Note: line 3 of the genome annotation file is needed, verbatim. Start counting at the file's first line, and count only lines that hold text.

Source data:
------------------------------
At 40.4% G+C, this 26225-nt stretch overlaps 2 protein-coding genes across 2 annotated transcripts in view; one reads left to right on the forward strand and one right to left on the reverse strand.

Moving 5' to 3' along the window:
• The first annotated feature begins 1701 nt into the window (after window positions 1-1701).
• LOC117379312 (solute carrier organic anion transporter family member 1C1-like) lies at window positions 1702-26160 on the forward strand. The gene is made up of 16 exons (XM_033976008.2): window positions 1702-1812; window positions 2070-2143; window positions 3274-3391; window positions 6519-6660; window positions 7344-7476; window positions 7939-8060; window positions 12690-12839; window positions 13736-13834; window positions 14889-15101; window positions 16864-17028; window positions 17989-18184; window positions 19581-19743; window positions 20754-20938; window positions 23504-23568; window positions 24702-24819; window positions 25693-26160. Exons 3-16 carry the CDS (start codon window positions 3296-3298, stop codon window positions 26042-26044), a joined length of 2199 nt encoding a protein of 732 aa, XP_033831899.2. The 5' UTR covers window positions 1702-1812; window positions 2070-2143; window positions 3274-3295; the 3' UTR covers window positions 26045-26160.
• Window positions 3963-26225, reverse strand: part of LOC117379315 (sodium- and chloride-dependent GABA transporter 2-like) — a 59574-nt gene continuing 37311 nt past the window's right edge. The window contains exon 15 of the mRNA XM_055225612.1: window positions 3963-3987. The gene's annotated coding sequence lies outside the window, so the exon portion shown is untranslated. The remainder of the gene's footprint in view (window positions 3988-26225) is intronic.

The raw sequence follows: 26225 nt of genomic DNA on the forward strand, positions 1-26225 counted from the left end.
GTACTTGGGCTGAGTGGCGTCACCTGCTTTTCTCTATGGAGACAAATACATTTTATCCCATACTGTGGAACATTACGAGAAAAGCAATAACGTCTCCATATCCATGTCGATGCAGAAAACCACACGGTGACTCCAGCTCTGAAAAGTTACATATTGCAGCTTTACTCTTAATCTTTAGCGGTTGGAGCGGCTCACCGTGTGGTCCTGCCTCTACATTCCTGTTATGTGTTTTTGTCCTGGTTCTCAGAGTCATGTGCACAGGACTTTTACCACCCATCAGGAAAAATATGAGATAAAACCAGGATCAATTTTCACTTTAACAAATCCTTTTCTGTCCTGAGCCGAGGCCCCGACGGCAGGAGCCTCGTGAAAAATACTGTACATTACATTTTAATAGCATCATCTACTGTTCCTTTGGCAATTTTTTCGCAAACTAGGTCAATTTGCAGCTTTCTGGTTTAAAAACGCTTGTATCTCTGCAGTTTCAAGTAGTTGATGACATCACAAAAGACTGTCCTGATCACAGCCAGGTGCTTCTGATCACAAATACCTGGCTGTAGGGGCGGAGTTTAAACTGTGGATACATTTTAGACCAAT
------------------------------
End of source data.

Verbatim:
• The first annotated feature begins 1701 nt into the window (after window positions 1-1701).